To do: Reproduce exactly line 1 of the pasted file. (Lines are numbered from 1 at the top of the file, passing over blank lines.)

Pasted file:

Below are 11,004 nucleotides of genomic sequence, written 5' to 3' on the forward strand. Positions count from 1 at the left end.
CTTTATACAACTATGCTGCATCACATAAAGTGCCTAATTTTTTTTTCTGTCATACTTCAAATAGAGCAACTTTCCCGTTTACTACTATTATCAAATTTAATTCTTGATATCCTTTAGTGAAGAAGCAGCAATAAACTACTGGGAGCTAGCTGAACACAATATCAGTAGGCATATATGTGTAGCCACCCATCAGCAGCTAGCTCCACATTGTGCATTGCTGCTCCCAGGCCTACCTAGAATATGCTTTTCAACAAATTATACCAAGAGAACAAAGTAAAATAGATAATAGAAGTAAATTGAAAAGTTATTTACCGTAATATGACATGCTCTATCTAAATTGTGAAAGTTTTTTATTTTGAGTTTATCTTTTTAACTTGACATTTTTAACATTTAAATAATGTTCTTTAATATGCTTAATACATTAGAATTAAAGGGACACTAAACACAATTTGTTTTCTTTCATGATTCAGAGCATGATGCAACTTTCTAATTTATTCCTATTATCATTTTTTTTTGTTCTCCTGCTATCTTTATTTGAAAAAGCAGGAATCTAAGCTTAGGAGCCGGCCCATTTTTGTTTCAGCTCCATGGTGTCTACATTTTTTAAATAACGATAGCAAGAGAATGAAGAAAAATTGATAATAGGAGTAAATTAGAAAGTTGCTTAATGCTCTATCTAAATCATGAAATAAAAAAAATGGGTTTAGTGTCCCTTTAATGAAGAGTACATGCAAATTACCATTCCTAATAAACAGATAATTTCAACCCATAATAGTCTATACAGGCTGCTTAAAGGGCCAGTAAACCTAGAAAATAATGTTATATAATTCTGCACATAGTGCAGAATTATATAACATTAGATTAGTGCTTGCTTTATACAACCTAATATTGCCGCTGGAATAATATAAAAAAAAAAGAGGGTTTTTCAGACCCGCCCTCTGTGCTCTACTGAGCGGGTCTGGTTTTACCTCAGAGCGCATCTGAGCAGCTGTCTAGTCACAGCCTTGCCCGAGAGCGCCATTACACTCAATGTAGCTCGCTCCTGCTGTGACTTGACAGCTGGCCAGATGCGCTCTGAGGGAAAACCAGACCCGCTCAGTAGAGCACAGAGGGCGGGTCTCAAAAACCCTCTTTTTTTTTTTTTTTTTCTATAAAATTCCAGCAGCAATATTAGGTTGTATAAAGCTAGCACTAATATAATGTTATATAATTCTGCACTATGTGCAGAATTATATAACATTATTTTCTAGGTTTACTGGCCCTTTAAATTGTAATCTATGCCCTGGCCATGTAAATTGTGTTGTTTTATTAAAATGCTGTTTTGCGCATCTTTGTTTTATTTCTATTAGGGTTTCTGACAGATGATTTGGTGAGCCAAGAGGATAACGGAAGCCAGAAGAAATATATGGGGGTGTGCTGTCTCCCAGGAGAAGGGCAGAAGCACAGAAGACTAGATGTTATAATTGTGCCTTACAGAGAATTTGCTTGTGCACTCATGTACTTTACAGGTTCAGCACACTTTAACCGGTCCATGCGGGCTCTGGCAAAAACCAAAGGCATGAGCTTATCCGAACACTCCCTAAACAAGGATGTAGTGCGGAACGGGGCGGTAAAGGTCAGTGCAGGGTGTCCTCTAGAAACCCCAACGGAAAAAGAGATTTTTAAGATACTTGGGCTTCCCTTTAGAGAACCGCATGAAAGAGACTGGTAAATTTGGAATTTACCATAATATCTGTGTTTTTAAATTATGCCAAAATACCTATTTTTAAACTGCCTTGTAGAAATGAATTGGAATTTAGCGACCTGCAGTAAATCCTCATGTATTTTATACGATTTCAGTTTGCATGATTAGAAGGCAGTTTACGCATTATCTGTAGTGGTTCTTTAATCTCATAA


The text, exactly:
Below are 11,004 nucleotides of genomic sequence, written 5' to 3' on the forward strand. Positions count from 1 at the left end.